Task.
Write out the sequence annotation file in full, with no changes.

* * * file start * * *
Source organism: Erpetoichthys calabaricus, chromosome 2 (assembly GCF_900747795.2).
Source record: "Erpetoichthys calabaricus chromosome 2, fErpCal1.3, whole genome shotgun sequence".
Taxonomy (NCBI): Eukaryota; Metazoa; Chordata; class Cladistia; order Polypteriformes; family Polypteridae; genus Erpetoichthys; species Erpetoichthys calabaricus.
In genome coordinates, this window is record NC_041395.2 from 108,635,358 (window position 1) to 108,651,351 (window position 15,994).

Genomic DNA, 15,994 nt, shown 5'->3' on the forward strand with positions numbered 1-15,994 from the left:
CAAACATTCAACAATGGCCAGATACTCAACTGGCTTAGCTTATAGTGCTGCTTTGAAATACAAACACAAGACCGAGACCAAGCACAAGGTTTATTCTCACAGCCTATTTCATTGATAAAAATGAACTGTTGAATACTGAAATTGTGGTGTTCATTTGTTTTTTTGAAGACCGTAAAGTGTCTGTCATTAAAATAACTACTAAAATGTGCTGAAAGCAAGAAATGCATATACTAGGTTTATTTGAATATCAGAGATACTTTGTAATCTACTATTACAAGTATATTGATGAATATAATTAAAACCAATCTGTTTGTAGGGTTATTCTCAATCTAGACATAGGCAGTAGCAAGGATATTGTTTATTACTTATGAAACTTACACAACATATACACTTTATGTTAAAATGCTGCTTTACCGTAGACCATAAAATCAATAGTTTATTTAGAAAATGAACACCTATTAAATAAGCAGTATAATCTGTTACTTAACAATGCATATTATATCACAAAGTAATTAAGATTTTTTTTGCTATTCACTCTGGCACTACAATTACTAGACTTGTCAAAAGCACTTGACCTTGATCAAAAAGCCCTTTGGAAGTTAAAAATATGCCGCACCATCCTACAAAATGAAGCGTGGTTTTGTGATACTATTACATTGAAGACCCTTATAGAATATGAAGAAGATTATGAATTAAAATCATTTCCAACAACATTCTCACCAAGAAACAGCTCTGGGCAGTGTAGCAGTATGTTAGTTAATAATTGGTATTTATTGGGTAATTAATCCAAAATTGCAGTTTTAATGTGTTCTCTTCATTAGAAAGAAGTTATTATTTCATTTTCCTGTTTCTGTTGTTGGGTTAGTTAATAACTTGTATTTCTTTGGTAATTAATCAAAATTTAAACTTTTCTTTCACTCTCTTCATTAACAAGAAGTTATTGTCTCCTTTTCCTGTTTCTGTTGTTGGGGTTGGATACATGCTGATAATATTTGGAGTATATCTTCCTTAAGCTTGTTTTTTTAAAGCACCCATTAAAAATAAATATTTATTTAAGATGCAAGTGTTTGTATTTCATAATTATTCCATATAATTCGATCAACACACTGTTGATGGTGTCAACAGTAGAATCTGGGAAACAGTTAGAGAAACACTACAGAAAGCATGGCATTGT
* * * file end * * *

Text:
Source organism: Erpetoichthys calabaricus, chromosome 2 (assembly GCF_900747795.2).
Source record: "Erpetoichthys calabaricus chromosome 2, fErpCal1.3, whole genome shotgun sequence".
Taxonomy (NCBI): Eukaryota; Metazoa; Chordata; class Cladistia; order Polypteriformes; family Polypteridae; genus Erpetoichthys; species Erpetoichthys calabaricus.
In genome coordinates, this window is record NC_041395.2 from 108,635,358 (window position 1) to 108,651,351 (window position 15,994).

Genomic DNA, 15,994 nt, shown 5'->3' on the forward strand with positions numbered 1-15,994 from the left:
CAAACATTCAACAATGGCCAGATACTCAACTGGCTTAGCTTATAGTGCTGCTTTGAAATACAAACACAAGACCGAGACCAAGCACAAGGTTTATTCTCACAGCCTATTTCATTGATAAAAATGAACTGTTGAATACTGAAATTGTGGTGTTCATTTGTTTTTTTGAAGACCGTAAAGTGTCTGTCATTAAAATAACTACTAAAATGTGCTGAAAGCAAGAAATGCATATACTAGGTTTATTTGAATATCAGAGATACTTTGTAATCTACTATTACAAGTATATTGATGAATATAATTAAAACCAATCTGTTTGTAGGGTTATTCTCAATCTAGACATAGGCAGTAGCAAGGATATTGTTTATTACTTATGAAACTTACACAACATATACACTTTATGTTAAAATGCTGCTTTACCGTAGACCATAAAATCAATAGTTTATTTAGAAAATGAACACCTATTAAATAAGCAGTATAATCTGTTACTTAACAATGCATATTATATCACAAAGTAATTAAGATTTTTTTTGCTATTCACTCTGGCACTACAATTACTAGACTTGTCAAAAGCACTTGACCTTGATCAAAAAGCCCTTTGGAAGTTAAAAATATGCCGCACCATCCTACAAAATGAAGCGTGGTTTTGTGATACTATTACATTGAAGACCCTTATAGAATATGAAGAAGATTATGAATTAAAATCATTTCCAACAACATTCTCACCAAGAAACAGCTCTGGGCAGTGTAGCAGTATGTTAGTTAATAATTGGTATTTATTGGGTAATTAATCCAAAATTGCAGTTTTAATGTGTTCTCTTCATTAGAAAGAAGTTATTATTTCATTTTCCTGTTTCTGTTGTTGGGTTAGTTAATAACTTGTATTTCTTTGGTAATTAATCAAAATTTAAACTTTTCTTTCACTCTCTTCATTAACAAGAAGTTATTGTCTCCTTTTCCTGTTTCTGTTGTTGGGGTTGGATACATGCTGATAATATTTGGAGTATATCTTCCTTAAGCTTGTTTTTTTAAAGCACCCATTAAAAATAAATATTTATTTAAGATGCAAGTGTTTGTATTTCATAATTATTCCATATAATTCGATCAACACACTGTTGATGGTGTCAACAGTAGAATCTGGGAAACAGTTAGAGAAACACTACAGAAAGCATGGCATTGT